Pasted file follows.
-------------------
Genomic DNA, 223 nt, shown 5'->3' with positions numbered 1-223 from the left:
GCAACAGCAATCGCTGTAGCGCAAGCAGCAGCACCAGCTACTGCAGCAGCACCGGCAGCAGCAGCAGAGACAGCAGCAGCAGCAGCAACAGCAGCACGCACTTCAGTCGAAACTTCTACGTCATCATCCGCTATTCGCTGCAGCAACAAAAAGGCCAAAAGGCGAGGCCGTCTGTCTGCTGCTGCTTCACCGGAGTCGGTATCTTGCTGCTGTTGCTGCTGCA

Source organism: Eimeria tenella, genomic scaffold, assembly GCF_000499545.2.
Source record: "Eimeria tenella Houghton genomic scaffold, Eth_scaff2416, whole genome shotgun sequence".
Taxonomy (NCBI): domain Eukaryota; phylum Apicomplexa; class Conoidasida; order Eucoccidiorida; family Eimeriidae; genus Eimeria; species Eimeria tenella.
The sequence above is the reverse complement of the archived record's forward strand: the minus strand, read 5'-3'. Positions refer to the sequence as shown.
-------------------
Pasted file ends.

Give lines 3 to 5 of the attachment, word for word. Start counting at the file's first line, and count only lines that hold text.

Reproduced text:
Source organism: Eimeria tenella, genomic scaffold, assembly GCF_000499545.2.
Source record: "Eimeria tenella Houghton genomic scaffold, Eth_scaff2416, whole genome shotgun sequence".
Taxonomy (NCBI): domain Eukaryota; phylum Apicomplexa; class Conoidasida; order Eucoccidiorida; family Eimeriidae; genus Eimeria; species Eimeria tenella.